You can have more control in your life, and it starts by answering the three questions above. I am not taking credit for these questions. They originate from a phenomenal TedX Talk by therapist, leadership expert and drama researcher Cy Wakeman. I encourage you to watch as she eloquently explains the nature of these power questions.

I invite you to follow me on LinkedIn and subscribe to my Youtube channel for additional coaching insights!

#36 Searching for Your Dream Job?

December 4th, 2020 by

Of course you are searching for your dream job! That’s what we do in our culture. You grew up in a world that rewards you with a dream job in exchange for that rigorous college degree. Almost as if you are entitled.

Off to the Races

To your dismay, that dream job has been elusive during your 5-, 10-, or 20-year career. Where the heck is it, you wonder, and how do I find it? You’ve realized that job hopping only lasts so long. Unfortunately, you’ve also realized that you cannot assess a job until you live it.

You are meticulous about picking apart job descriptions. And you are an expert at eliminating jobs that don’t sound perfect. You ask great questions in your interviews. Informational interviews are standard practice. Of course, you always insist on meeting your new prospective boss before accepting a new job. 

You’re doing all the right things. Yet, here you are, begrudgingly searching for your dream job. The perfect one that offers reasonable challenges, superb benefits, and a stellar team with true leadership. Whatever your definition, you’re not finding it. And it is a maddening race you cannot win.

Professional Scavenger Hunt

The myriad counselors, advisors, teachers, and professors have tried their best to guide you. It is not their fault that, after all this time, you are still searching for your dream job. Nor is it your fault. You can only act based on the information at hand.

The missing piece is that you attract what you are, not what you want. If you want great, be great.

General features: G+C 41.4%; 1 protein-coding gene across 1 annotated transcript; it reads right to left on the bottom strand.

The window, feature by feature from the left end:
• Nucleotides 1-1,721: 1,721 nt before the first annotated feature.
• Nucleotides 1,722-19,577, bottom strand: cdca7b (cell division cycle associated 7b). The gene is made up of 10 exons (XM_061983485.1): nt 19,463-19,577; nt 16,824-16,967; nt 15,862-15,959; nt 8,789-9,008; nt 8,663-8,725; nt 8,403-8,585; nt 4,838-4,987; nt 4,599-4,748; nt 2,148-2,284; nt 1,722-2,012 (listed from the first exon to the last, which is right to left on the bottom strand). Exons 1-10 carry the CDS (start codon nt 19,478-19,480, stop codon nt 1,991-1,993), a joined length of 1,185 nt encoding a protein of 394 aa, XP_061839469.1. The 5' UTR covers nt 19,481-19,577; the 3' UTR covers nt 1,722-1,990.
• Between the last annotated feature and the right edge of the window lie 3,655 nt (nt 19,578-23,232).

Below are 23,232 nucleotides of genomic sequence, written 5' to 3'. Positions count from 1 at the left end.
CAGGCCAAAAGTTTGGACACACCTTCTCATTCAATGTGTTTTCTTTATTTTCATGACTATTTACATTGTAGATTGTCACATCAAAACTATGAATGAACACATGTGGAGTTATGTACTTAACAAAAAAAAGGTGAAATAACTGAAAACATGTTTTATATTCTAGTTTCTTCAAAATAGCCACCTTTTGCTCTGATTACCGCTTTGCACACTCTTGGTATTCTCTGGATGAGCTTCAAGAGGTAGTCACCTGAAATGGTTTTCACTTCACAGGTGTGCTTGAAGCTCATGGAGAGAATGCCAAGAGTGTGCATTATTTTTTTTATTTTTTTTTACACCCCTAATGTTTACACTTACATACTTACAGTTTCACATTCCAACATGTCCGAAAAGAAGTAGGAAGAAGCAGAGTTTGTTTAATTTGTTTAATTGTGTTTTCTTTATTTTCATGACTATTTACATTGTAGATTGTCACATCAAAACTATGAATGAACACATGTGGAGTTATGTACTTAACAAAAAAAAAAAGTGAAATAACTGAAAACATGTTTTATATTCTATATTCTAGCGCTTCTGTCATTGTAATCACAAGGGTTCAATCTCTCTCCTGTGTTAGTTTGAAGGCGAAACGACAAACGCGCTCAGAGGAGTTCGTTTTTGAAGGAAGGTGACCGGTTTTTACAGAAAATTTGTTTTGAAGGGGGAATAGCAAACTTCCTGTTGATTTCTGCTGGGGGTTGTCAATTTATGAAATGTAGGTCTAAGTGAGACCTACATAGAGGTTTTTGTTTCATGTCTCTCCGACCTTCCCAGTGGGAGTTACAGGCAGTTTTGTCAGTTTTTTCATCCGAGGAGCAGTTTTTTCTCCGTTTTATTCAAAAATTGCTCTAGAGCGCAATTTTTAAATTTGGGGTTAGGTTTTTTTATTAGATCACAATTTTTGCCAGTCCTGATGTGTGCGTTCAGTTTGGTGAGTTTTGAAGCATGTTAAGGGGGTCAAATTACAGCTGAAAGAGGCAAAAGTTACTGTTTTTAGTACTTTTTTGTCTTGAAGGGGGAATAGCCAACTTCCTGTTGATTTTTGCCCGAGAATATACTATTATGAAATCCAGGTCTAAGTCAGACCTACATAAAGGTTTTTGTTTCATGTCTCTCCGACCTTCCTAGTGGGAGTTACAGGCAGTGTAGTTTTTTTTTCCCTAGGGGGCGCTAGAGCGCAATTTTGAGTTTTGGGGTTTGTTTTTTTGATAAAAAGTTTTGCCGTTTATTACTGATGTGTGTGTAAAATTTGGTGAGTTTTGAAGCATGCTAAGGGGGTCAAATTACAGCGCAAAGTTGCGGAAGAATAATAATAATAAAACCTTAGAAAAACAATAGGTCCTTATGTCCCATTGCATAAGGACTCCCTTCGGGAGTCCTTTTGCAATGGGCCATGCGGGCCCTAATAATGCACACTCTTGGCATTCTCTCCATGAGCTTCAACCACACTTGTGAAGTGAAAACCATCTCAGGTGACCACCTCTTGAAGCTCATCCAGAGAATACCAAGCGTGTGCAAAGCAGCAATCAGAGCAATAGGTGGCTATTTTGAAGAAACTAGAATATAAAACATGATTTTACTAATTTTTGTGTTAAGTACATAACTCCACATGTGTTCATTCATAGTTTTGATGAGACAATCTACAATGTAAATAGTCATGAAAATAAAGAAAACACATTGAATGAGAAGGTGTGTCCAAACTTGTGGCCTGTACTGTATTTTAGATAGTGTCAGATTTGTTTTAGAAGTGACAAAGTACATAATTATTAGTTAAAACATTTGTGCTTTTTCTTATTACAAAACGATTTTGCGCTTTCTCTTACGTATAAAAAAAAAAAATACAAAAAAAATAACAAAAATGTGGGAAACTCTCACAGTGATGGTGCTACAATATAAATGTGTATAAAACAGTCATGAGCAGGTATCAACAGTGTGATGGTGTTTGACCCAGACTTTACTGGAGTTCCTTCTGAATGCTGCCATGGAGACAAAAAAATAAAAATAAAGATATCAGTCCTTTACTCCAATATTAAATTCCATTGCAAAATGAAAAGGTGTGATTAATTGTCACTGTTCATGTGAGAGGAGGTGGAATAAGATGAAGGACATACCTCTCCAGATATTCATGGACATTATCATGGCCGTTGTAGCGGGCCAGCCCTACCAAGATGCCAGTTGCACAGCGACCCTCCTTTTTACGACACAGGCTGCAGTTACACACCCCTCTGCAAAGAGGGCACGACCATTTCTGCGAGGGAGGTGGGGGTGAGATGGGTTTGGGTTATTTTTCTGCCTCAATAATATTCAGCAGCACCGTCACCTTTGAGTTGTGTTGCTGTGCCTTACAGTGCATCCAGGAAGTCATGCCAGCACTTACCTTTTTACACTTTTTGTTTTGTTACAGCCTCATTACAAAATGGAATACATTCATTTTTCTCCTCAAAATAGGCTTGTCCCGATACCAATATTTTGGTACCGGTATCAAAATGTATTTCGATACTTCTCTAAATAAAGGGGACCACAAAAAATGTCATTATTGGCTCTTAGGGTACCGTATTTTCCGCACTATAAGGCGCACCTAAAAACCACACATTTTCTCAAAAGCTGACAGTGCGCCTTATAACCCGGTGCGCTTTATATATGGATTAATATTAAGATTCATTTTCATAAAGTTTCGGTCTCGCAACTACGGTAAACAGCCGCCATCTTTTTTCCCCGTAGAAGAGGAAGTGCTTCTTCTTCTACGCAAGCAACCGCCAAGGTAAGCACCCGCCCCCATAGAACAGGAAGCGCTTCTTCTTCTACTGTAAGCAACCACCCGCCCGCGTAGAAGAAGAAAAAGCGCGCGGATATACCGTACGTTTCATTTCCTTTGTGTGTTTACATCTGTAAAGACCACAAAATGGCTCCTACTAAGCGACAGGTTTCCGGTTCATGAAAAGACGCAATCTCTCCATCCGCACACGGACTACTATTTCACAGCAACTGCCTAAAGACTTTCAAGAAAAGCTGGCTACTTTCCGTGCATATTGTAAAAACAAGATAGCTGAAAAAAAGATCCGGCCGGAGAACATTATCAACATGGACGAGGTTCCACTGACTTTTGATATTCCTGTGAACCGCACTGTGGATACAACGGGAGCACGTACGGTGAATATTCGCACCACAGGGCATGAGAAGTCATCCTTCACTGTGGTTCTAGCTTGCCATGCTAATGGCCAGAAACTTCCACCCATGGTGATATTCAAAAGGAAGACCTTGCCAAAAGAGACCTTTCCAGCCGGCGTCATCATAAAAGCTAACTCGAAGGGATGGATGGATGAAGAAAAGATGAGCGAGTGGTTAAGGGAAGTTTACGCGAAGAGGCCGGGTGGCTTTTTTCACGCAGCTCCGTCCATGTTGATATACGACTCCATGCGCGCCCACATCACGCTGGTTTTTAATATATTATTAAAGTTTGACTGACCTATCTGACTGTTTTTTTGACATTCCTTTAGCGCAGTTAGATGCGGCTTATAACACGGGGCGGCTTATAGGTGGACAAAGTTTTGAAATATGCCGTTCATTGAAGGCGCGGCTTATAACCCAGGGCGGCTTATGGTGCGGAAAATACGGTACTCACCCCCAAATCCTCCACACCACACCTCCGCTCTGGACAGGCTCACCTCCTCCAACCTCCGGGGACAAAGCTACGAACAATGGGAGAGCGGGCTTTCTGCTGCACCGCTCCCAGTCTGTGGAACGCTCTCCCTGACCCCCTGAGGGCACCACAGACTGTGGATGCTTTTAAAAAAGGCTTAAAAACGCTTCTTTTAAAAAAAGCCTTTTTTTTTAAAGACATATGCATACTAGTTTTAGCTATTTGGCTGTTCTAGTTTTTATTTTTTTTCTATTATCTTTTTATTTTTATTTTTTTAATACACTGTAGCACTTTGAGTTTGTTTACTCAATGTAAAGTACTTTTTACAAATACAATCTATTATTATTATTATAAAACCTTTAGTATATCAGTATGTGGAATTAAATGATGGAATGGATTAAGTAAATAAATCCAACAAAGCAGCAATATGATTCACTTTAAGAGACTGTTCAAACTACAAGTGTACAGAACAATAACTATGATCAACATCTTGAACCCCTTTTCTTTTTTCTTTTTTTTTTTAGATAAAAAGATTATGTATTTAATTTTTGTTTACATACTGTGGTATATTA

If you are unsettled, if you are wishy-washy, if you are uncertain, that is the kind of job (and career) you will attract. Accepting a job with hope, wishful thinking, or high expectations is a surefire way to set yourself up for disappointment. For example, if you resentfully go to work, your work and your output will be resentful. If you force yourself to go to work, your work and your output will be forced.

However, the flip side is also true. If you are proud, confident, or happy before you accept your new job, then the job will follow accordingly. The point is that dream jobs are not something to be found, as if they are part of a professional scavenger hunt. Dream jobs don’t hang around awaiting the perfect person to whisk them away akin to a fairy tale ending.

Dream jobs are created. They are created by people who are great within themselves. Great cannot be found out there in the external world; it is something you foster within your being. The secret to a dream job is to nurture this great relationship with yourself first. Alas, paving the way for you to create your dream job.

Dream jobs are created by you, they are not out there to be found.

I invite you to follow me on LinkedIn and subscribe to my Youtube channel for additional coaching insights!

#35 Career Attachment: Do You Conflate Self and Job Identity?

November 20th, 2020 by

I spoke at a conference yesterday and struck a nerve. Attendees reached out to me with personal stories about career attachment, and how it caused havoc in their lives. They thanked me for the helpful information, and I gladly summarize here.

Career Attachment

We work super duper hard to earn one of the toughest degrees around. As engineering students and as young professionals, we create visions of a fantasy career living life happily ever after. It includes wonderful images of promotions, accolades, benefits, and money. We start our first professional job ready to hit the ground running.

Naturally, you’d like to see your career thrive. You want to nourish it and feed it and watch it grow. This desire promotes a dangerous kind of bond if you are not cognizant – an emotional attachment to your career. It is as if your career is a child, which requires emotional bonding to thrive.